When the six Angulo brothers broke their father’s rules and started leaving the apartment together on their own, they had no idea a chance encounter on the streets of New York would change their lives forever.
By April 2010, the Angulo brothers -- Narayana, Mukunda, Govinda, Bhagavan, Krisna (who now goes by Glenn) and Jagadesh (who now goes by Eddie) -- had just started leaving their home without their parents. They had spent the past 14 years living with their father, who kept them from the outside world.
In their suits, waist-long hair and sunglasses, the six boys were walking around Manhattan’s Lower East Side when filmmaker Crystal Moselle spotted them.
“I was just walking down the street,” Moselle recalled to ABC News’ “20/20.” “It was like, one kid, another kid and another kid, and all of a sudden it was six of them. And I ran after them.”
Moselle went up to the brothers to ask who they were. With their shared passion for films, they quickly became friends, and over time they began to reveal to her details of their childhood. Mukunda told Crystal he had to “escape” from his apartment.
“If, I mean, Mukunda had to escape … escape from what?” Moselle said. “And at that point, I said, ‘OK, there’s a deeper story here.’”
Moselle’s documentary, “The Wolfpack,” follows the brothers, then ages 11 to 18, over the course of five years, through their unusual upbringing and discovering things about the outside world for the first time. It first premiered at the 2015 Sundance Film Festival, where it won a Grand Jury prize, and will be in theaters nationwide today.
Moselle documented many of the brothers’ firsts, including their first bike ride, first visit to a restaurant, first time at a movie theater and first beach trip: She took them to Coney Island.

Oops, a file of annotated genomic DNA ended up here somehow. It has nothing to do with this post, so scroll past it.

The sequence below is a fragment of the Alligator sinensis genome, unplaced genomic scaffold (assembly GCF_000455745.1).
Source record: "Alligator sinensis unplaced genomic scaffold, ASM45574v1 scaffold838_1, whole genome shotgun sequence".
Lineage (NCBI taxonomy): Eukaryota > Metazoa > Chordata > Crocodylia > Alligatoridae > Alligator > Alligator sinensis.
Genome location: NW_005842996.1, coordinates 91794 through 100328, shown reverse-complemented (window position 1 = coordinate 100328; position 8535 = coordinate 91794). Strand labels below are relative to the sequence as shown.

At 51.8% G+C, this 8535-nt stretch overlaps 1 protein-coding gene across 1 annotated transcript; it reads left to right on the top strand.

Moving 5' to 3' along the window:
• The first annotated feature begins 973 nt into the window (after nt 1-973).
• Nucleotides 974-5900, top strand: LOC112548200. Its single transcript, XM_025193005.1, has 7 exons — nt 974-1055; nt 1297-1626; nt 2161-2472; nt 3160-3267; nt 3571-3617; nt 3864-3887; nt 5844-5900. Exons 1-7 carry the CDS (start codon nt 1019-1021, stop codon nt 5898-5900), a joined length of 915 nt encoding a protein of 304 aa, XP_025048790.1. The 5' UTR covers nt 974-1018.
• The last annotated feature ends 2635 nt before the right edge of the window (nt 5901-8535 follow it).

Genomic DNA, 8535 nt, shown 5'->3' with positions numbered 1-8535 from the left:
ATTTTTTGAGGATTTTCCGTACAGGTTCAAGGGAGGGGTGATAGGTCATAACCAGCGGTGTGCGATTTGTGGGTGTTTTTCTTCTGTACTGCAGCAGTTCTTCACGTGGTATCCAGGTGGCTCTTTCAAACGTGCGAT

“It was such a beautiful thing to see them,” Moselle recalled. “It was kind of like this like baptism, as they’re crashing in the water for the first time, and it’s very beautiful.”
The Angulo brothers’ encounter with Moselle was something they would have never thought was possible five years ago, when their father Oscar Angulo, a Hare Krishna devotee from Peru, controlled when they left their family’s 16th floor apartment in the Lower East Side. For years, his wife Susanne, who homeschooled the children, their daughter Visnu and the six boys lived under his rules.
Movies, one of the few privileges allowed by their father, were the boys’ only window into life outside their apartment. They spent hours watching them, transcribing the lines into homemade scripts, and making costumes and props that they could use to then re-enact their favorite films for each other.
It was not until January 2010, when Mukunda, then 15, found the courage to leave home alone. His escape helped pave the way for the rest of his brothers to finally break free of their confinement.
“[It was] like pure excitement,” Mukunda, 20, recalled of the brothers’ first forays into the outside world.
They always traveled in a pack, roaming the streets of New York City, but did not go far from home. When Moselle ran after the boys, it felt like fate for the brothers when they learned that Moselle was a filmmaker.
“We shared the same passion. [We] immediately made a connection from there,” Bhagavan, 23, told “20/20.”
After that first encounter, they arranged to meet again, and soon the brothers asked her over for dinner at their apartment. She had no idea that she was the first outsider invited to their apartment.
Moselle became their mentor, guiding the brothers in the art of filmmaking and on their first adventures in a world they had never known.
“There was something that was so open about them that you don’t see every day when you’re in New York City,” Moselle said. “I liked being around them and teaching them things.”
As they became more accustomed to life outside, the Angulo brothers found that there were differences from what they thought life was like through the movies they watched. Bhagavan said he thought that people were “more friendly” than he had suspected.
“Not everybody’s trying to kill you,” Govinda, 22, told “20/20.”
“Everything moves slower,” Eddie, 16, added.
“In the movies, everybody understands what the other is saying, and they have a reply to it. But in real life, it’s like, ‘Could you repeat the question?’” Mukunda said. “Not everything’s a plan -- in other words -- in life.”